Hopes were high among many going into the new year, buoyed by the beginning of the COVID-19 vaccine rollout. There was little fanfare or the usual nostalgic reflection, but rather a hurry to turn the page to 2021, as if the change in the year would serve as a salve of sorts.
But instead, the pandemic — at its peak in the Bay Area and across the country, with hospitals overwhelmed and the U.S. approaching 400,000 deaths — has become a backdrop in the aftermath of an insurrection at the U.S. Capitol.
At the behest of President Donald Trump, who called on his supporters to come to the Capitol to "stop the steal" — a reference to his fraudulent and inflammatory claim that the election he rightfully lost was "stolen" from him — a mob stormed the Capitol while Congress was convened on Jan. 6 to certify the Electoral College results from the presidential election. The shock that ensued was not incredulity that this president could incite violence — because that's been proven time and time again — but rather the juxtaposition of the riot at America's capitol, the disturbing sights of the Confederate flag and a "Camp Auschwitz" sweatshirt and white supremacist-caused destruction at a site that's considered the hallowed grounds of democracy, where the democratic process of confirming the results of a presidential election was playing out. The shock came from seeing how easily this happened, and, as more details emerged, from knowing how much worse it could have been. (And the full effects won't be known for some time, as a growing number of lawmakers have tested positive for the coronavirus amid reports that some Republicans refused to wear masks while crowded in a secure space that day.)
But it should surprise no one that the president won't take responsibility for his actions, that he said this week that his rhetoric leading up to the insurrection was "totally appropriate." Nor should it surprise people that many Republicans leaders, some of whom have been spreading the lie about the election themselves, are suggesting that Congress move past one of the darkest days in our country's history without any action against the president, all in the name of unifying the country.
Whitewashing over the events at the Capitol Jan. 6 would not only not unify the country: It would go against the oath of office leaders take to "support and defend the Constitution of the United States against all enemies, foreign and domestic" and a send a message to citizens and adversaries alike that such actions are tolerable, and that our democracy can be trifled with. It could encourage another security lapse with more dire consequences, as law enforcement officials have already warned about armed protests being planned at all state capitols and the U.S. Capitol in the days leading up to President-elect Joe Biden's inauguration Jan. 20.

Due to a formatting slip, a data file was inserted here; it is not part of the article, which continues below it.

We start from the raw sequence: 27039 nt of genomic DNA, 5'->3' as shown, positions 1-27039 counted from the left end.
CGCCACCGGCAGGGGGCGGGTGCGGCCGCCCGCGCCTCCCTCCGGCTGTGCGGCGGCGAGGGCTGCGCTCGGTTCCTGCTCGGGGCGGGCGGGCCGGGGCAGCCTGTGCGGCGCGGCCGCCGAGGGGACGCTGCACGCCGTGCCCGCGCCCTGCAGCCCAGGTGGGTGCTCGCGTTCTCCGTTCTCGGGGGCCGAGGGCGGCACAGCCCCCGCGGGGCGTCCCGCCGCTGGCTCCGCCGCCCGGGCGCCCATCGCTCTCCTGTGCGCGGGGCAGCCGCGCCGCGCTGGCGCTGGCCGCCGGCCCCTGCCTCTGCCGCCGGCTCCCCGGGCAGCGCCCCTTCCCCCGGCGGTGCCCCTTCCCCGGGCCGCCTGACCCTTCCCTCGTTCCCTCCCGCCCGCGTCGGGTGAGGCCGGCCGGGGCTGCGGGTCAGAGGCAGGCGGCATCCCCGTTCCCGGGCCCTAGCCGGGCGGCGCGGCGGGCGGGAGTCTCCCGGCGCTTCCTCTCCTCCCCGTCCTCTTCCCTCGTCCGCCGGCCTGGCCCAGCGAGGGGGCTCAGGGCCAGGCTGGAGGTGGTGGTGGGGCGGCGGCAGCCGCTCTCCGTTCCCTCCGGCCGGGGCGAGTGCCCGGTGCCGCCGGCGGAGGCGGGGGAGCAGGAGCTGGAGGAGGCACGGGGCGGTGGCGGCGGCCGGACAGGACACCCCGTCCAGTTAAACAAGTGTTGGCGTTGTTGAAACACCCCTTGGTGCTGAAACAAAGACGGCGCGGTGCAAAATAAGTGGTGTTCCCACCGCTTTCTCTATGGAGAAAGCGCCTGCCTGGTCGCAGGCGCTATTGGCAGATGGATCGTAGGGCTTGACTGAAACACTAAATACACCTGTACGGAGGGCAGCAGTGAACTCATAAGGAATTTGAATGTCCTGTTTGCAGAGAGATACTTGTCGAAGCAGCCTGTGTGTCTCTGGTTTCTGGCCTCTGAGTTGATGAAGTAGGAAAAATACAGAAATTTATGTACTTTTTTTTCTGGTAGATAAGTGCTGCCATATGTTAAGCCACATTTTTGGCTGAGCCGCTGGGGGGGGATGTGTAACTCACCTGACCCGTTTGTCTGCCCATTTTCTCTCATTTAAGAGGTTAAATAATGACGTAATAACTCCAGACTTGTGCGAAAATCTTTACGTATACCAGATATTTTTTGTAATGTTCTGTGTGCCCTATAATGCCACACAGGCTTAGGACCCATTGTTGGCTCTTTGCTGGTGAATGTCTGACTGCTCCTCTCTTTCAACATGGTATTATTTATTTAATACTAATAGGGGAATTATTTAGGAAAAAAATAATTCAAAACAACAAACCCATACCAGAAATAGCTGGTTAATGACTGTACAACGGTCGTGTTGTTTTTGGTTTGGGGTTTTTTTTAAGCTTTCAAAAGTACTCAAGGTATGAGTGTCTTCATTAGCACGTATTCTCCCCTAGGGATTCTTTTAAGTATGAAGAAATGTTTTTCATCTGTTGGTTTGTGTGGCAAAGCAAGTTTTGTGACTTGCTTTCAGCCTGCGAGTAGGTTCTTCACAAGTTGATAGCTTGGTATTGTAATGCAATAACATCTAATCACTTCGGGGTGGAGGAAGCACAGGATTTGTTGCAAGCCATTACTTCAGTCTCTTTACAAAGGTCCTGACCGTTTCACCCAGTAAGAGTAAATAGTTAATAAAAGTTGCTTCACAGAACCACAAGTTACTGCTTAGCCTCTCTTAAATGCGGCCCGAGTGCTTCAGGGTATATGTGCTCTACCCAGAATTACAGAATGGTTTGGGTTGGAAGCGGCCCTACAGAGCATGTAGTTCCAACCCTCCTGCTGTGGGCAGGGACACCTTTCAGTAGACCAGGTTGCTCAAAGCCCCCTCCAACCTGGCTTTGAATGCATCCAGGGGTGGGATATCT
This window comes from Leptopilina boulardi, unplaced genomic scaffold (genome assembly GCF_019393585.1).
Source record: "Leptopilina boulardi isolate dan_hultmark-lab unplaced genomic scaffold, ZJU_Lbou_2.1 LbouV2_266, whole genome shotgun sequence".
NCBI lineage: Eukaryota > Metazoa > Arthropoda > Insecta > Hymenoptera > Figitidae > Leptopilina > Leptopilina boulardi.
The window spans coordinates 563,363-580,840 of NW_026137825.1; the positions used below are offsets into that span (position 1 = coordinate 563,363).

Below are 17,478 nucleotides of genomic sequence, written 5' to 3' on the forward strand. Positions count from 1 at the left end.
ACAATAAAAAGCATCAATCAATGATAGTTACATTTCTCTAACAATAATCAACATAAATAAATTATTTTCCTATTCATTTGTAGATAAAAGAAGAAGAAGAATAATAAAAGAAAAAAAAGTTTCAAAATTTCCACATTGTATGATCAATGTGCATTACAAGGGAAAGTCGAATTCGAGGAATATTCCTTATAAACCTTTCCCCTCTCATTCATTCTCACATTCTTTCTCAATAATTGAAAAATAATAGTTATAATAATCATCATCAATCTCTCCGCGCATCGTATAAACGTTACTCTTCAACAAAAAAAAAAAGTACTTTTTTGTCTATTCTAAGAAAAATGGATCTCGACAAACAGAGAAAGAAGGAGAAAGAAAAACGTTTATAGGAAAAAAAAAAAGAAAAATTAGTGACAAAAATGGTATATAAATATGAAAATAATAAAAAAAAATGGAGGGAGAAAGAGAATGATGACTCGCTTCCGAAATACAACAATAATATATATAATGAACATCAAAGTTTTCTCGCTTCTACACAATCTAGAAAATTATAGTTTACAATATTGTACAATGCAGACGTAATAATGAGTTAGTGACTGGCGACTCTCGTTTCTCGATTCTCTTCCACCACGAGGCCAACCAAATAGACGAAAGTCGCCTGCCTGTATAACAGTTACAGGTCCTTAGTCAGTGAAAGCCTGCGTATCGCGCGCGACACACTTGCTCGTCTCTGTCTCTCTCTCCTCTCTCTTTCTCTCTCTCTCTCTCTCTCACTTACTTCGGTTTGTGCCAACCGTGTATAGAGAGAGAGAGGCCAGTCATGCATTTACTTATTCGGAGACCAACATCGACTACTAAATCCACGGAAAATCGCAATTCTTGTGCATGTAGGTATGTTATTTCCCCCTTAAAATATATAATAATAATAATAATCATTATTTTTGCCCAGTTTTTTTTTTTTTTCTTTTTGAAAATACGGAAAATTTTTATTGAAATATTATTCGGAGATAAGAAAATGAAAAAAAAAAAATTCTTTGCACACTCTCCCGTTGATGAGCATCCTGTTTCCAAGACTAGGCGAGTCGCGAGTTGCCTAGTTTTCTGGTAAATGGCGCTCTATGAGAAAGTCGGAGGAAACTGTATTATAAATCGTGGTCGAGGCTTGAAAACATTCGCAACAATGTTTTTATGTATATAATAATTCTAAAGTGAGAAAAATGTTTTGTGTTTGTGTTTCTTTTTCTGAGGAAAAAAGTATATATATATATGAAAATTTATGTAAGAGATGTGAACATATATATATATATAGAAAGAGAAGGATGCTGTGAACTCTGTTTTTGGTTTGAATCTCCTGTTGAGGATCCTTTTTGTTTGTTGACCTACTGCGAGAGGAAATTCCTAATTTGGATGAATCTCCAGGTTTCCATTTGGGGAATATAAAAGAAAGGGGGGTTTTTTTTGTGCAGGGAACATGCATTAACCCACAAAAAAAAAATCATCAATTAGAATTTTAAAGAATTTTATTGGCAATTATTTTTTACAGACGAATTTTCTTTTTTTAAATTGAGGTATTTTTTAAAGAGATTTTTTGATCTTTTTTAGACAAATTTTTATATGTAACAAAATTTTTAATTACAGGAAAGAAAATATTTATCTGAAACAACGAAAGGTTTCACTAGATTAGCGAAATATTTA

On Wednesday, Jan. 13, a resolution for the second impeachment of President Trump came to the House floor, stating that he "gravely endangered the security of the United States and its institutions of Government. He threatened the integrity of the democratic system, interfered with the peaceful transition of power, and imperiled a coequal branch of Government. He thereby betrayed his trust as President, to the manifest injury of the people of the United States."
We agree with the 232 U.S. representatives who voted to impeach Trump a second time. The president should be impeached and removed from office, not only for the reasons cited in the resolution but also because he has demonstrated — through the insurrection and beforehand — that he is a threat to our country's security and democracy every day he remains in power.
The rioters and those who aided the mob must also be held accountable. We should come together, as our country has in previous attacks, and unify under the notion that we will not tolerate violence and attempts to interfere with our democracy.